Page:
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MeeGo still a go

First there was Maemo, then Moblin, then MeeGo. Now, there's Tizen. Confused? Let us explain.

You probably know that computers have operating systems - software on which they run applications. You've probably heard of the major operating systems of the smartphone era - iOS, which runs iPhones, and Google's Android. But there are lots of others. In the olden days, every phone manufacturer had a different one. So when the modern smartphone era began with the iPhone, various manufacturers started working on their own smartphone OSs.

For Nokia, that project was called Maemo. A few tablet-y devices running Maemo were released, but they didn't get much traction in the market. At the same time, Intel was developing an open-source mobile OS called Moblin, designed to be a mobile counterpart to Linux. Then a couple of years ago, Nokia and Intel realised they'd be stronger together, and merged their efforts to create MeeGo. Work began on MeeGo-powered Nokia phones, and all seemed well.

Then it all went wrong. Nokia, increasingly panicked at its shrinking share of the smartphone scene (try saying that ten times fast) realised MeeGo had too far to go to be their answer to the iPhone, and ditched it for Microsoft's Windows Phone. That left MeeGo looking rather forlorn and abandoned, even more so once Intel announced they too were stopping work on it earlier this year.

So many assumed the open-source mobile OS dream was dead, and we'd all be beholden to Apple and Google forever. But maybe, just maybe, that won't prove the case. Because today, MeeGo has been reborn - as Tizen.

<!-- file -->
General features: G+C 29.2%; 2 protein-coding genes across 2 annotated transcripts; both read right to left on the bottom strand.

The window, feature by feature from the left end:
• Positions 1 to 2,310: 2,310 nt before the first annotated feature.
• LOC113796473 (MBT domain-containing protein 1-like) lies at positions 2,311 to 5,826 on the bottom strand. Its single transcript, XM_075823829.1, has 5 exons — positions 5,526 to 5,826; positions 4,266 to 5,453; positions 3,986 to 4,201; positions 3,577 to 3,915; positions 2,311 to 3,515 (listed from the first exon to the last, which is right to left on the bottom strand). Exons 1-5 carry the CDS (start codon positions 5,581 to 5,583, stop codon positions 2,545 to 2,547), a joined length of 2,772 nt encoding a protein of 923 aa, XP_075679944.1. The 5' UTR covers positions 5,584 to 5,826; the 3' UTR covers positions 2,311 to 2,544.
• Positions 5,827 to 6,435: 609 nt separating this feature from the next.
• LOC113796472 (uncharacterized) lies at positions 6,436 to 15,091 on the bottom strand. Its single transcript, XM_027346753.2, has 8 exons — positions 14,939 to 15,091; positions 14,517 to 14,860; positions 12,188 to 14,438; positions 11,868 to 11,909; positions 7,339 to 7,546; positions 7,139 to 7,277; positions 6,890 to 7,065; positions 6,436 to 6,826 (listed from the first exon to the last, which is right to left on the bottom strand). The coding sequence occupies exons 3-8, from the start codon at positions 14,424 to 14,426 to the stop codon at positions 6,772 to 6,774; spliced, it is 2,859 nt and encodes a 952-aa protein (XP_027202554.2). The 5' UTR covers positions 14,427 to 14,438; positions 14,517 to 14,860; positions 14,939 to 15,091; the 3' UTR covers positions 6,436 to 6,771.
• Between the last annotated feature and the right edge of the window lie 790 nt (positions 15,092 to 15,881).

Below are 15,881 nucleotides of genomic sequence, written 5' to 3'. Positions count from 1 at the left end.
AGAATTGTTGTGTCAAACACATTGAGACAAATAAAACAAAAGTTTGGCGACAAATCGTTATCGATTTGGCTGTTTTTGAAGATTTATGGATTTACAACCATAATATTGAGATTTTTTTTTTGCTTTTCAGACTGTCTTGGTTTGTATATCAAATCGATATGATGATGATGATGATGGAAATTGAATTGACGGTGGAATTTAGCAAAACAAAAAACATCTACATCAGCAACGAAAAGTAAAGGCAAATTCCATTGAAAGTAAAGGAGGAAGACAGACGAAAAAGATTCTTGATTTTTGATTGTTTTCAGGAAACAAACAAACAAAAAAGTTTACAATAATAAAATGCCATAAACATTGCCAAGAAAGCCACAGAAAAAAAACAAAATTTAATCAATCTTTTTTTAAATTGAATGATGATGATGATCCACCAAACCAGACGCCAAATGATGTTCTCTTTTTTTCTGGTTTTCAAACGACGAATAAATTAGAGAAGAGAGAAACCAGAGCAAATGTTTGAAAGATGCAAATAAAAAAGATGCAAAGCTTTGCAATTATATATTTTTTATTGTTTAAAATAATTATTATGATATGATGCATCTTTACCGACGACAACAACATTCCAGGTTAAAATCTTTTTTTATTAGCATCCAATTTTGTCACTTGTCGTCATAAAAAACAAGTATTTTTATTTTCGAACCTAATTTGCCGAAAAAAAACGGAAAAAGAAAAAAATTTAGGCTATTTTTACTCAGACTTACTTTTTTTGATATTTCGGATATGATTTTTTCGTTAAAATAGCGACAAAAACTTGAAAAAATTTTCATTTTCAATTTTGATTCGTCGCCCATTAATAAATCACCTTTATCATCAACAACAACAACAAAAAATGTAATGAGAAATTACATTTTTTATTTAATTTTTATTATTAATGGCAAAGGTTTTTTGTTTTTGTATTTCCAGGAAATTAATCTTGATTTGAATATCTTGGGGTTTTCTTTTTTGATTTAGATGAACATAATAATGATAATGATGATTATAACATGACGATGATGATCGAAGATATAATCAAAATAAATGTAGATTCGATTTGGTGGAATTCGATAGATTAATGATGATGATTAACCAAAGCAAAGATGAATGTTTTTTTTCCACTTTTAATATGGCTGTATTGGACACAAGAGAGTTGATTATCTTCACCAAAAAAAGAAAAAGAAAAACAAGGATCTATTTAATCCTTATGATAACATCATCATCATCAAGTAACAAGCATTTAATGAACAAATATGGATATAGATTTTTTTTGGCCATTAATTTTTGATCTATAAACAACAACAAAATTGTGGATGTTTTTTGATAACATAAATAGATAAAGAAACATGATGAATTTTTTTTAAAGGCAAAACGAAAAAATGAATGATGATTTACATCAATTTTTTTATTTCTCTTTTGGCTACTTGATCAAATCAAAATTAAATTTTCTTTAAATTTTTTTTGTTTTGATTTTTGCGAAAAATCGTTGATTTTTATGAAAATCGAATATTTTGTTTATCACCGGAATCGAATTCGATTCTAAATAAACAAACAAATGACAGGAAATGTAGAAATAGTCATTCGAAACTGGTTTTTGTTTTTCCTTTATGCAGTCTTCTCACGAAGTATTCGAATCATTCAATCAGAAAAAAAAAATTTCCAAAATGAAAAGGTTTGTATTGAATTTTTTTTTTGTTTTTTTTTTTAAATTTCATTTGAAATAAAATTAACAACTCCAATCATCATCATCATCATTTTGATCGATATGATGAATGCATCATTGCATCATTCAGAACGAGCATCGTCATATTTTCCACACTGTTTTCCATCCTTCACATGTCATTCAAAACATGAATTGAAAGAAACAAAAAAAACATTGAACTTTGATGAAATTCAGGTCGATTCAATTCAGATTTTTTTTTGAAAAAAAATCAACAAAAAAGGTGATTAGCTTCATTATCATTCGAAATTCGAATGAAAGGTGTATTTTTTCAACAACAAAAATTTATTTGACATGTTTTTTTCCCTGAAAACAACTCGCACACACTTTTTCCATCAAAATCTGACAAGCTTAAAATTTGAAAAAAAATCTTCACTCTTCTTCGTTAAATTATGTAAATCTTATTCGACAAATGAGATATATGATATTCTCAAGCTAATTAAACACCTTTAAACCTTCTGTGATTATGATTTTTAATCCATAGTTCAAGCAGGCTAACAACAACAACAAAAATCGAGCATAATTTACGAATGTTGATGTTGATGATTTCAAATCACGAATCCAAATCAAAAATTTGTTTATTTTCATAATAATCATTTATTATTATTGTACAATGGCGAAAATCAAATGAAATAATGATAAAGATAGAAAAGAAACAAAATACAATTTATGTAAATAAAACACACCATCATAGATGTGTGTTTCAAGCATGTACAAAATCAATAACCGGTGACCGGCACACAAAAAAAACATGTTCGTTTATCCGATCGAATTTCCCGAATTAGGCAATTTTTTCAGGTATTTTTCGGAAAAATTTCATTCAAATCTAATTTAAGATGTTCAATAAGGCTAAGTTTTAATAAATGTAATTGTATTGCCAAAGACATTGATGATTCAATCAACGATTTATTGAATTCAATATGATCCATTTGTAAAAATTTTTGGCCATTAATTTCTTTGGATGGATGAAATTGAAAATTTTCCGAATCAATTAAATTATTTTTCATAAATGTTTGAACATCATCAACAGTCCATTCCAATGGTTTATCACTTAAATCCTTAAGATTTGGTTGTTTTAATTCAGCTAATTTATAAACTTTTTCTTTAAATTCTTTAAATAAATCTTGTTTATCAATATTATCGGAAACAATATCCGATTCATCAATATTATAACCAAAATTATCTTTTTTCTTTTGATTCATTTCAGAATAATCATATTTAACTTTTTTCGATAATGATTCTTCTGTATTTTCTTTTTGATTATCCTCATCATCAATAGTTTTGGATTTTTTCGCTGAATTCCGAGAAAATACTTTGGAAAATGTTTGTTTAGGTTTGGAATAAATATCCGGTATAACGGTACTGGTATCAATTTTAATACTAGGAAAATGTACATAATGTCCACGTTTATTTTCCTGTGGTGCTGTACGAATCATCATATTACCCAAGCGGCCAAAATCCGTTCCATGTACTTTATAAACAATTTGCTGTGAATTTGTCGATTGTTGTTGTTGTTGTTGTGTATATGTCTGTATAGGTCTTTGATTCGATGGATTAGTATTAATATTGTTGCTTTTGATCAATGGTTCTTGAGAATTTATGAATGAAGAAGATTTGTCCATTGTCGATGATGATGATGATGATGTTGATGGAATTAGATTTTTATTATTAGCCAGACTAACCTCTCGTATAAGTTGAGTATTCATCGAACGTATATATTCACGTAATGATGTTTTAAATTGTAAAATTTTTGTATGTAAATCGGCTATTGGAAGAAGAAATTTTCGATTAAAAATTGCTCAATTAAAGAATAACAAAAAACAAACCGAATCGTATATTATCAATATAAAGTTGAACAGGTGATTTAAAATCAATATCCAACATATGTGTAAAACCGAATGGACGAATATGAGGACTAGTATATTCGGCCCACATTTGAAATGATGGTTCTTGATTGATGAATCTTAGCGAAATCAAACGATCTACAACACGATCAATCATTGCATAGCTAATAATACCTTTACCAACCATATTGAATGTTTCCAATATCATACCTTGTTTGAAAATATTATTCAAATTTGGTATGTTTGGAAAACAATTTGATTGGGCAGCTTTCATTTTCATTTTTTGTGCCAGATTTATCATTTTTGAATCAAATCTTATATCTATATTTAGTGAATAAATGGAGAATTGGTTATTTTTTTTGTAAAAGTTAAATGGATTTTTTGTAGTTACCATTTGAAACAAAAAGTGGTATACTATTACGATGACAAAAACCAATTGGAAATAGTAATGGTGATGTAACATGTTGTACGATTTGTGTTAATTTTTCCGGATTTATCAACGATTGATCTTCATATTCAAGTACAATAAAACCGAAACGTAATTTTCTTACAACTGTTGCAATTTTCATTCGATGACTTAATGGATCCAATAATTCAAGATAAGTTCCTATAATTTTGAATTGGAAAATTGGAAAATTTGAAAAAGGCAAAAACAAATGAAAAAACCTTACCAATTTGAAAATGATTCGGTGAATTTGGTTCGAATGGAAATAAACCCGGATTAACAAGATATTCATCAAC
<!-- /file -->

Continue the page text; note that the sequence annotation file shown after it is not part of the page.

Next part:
Now, the name change isn't a big deal - they've exchanged one horrible, only-a-nerd-could-love-it name for another. But what matters is that Intel is back on board, and they have a new partner - Samsung. This is great news for Tizen, as Samsung has swept the board in recent years to become one of the world's biggest smartphone makers.

What's in it for Samsung? Well, they do have their own OS, Bada, but it's not really up to the job of competing in the smartphone market, where they're dependent on Android and Microsoft's Windows Phone. So it makes sense for Samsung to have a smartphone OS that's working in the marketplace and where they're not dependent on a giant rival for software.

Will Tizen succeed where MeeGo fizzled? Gawd knows. iOS and Android have a very big headstart when it comes to apps. But there's an awful lot of people out there who really want it to succeed, so here's hoping.

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